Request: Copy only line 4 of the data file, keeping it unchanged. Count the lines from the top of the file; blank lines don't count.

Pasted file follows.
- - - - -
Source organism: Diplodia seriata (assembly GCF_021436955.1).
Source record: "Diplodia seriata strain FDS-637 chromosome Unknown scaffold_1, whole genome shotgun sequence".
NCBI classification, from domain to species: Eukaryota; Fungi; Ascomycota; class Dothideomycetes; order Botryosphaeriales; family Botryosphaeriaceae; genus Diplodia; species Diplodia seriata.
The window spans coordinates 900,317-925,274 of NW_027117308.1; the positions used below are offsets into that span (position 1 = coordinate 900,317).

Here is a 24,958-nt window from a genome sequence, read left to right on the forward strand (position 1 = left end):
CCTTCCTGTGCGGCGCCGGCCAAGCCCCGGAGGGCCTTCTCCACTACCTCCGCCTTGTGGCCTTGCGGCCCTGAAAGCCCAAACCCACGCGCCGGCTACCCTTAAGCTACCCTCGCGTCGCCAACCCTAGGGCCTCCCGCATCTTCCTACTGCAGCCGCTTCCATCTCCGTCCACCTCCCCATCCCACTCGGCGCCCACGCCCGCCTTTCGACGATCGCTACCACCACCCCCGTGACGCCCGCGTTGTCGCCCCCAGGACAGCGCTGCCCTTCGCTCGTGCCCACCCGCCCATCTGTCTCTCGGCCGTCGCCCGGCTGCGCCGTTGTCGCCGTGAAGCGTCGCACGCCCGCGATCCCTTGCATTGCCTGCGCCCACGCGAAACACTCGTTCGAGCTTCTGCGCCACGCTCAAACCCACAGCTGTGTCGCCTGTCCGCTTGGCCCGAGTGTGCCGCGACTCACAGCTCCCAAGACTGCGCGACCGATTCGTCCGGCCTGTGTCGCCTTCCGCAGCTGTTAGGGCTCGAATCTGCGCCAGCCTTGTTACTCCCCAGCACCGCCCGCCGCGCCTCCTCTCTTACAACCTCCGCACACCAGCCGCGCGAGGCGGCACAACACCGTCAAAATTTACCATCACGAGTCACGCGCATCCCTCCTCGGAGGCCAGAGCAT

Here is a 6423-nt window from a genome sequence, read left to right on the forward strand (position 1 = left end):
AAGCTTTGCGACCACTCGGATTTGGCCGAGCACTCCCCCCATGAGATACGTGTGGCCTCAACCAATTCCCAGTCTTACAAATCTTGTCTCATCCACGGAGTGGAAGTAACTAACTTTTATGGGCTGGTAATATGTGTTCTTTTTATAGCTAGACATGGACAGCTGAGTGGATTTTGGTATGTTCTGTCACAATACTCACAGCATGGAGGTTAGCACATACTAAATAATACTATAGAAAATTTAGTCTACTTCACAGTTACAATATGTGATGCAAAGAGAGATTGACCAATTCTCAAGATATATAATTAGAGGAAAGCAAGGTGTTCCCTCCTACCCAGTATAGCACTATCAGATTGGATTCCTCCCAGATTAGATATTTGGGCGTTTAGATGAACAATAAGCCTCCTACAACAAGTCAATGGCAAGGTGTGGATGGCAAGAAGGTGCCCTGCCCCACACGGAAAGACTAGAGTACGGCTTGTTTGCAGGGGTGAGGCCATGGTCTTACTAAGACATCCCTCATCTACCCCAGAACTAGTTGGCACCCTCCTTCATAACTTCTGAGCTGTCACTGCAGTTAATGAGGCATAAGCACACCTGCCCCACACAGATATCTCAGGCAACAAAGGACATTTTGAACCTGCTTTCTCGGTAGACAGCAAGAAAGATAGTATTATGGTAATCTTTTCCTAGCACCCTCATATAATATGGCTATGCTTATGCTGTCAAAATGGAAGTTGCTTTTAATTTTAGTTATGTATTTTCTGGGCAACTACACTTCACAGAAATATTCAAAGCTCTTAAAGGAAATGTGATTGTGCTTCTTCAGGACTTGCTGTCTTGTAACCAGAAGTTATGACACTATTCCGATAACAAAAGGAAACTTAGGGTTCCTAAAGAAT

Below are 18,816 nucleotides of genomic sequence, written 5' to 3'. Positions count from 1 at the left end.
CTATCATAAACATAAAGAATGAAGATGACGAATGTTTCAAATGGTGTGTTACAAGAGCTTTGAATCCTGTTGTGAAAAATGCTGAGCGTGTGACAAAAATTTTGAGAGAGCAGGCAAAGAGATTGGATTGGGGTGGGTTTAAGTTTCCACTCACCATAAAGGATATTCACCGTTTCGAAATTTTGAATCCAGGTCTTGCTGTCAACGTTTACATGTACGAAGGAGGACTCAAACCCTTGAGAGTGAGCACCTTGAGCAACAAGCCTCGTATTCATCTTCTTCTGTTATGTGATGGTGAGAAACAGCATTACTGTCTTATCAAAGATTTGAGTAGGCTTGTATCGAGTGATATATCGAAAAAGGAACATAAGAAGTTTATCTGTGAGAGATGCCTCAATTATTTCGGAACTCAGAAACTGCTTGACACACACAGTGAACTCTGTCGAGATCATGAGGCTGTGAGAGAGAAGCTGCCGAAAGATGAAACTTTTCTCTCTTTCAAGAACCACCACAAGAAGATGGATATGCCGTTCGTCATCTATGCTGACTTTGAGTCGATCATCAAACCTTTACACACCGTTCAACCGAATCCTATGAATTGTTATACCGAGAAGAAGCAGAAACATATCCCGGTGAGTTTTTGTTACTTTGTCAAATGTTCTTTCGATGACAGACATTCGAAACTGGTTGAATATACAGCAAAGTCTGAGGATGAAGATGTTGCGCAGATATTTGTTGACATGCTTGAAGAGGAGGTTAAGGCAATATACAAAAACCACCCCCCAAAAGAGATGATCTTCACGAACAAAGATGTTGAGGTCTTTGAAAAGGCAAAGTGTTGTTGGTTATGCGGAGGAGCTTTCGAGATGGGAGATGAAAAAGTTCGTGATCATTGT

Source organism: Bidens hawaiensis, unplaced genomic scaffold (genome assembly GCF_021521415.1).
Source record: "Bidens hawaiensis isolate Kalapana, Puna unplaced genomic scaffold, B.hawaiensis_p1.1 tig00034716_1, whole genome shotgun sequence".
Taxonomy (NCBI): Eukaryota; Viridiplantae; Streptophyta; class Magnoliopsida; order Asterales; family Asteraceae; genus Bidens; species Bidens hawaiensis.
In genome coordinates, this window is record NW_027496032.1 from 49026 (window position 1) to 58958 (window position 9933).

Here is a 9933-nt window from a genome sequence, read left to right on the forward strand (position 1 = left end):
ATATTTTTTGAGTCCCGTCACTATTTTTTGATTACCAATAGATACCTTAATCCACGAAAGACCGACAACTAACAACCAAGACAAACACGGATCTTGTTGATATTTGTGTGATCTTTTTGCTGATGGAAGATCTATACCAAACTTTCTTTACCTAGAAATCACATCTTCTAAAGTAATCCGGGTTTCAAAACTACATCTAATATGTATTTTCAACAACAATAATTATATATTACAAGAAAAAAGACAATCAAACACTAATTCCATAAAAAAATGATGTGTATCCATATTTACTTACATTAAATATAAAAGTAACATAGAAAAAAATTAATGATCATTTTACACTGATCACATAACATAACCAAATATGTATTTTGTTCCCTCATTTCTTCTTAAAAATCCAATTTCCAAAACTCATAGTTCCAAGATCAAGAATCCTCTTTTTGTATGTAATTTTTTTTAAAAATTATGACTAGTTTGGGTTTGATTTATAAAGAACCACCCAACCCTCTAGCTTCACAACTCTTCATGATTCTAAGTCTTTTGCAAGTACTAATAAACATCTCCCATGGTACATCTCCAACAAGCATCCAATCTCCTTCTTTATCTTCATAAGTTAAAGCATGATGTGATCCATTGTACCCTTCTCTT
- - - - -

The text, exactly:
The window spans coordinates 900,317-925,274 of NW_027117308.1; the positions used below are offsets into that span (position 1 = coordinate 900,317).